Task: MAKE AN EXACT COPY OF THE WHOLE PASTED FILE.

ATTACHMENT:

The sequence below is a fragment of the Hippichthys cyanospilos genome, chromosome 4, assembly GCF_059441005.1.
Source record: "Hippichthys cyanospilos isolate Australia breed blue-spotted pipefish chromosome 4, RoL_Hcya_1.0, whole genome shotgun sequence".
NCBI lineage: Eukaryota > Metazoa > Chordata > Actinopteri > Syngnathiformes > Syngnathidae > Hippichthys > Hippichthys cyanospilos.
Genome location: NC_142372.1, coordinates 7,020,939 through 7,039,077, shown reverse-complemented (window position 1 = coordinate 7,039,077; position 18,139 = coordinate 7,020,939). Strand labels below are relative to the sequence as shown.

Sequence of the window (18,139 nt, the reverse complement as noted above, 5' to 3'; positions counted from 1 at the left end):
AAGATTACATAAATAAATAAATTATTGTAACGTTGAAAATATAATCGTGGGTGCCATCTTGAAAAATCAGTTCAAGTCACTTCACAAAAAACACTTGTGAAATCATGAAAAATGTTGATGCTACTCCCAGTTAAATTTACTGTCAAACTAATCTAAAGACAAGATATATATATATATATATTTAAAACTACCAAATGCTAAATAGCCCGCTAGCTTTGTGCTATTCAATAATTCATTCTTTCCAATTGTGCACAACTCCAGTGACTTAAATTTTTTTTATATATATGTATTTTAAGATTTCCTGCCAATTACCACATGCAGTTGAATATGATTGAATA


The sequence below is a fragment of the Hippichthys cyanospilos genome, chromosome 4, assembly GCF_059441005.1.
Source record: "Hippichthys cyanospilos isolate Australia breed blue-spotted pipefish chromosome 4, RoL_Hcya_1.0, whole genome shotgun sequence".
NCBI lineage: Eukaryota > Metazoa > Chordata > Actinopteri > Syngnathiformes > Syngnathidae > Hippichthys > Hippichthys cyanospilos.
Genome location: NC_142372.1, coordinates 7,020,939 through 7,039,077, shown reverse-complemented (window position 1 = coordinate 7,039,077; position 18,139 = coordinate 7,020,939). Strand labels below are relative to the sequence as shown.

Sequence of the window (18,139 nt, the reverse complement as noted above, 5' to 3'; positions counted from 1 at the left end):
AAGATTACATAAATAAATAAATTATTGTAACGTTGAAAATATAATCGTGGGTGCCATCTTGAAAAATCAGTTCAAGTCACTTCACAAAAAACACTTGTGAAATCATGAAAAATGTTGATGCTACTCCCAGTTAAATTTACTGTCAAACTAATCTAAAGACAAGATATATATATATATATATTTAAAACTACCAAATGCTAAATAGCCCGCTAGCTTTGTGCTATTCAATAATTCATTCTTTCCAATTGTGCACAACTCCAGTGACTTAAATTTTTTTTATATATATGTATTTTAAGATTTCCTGCCAATTACCACATGCAGTTGAATATGATTGAATA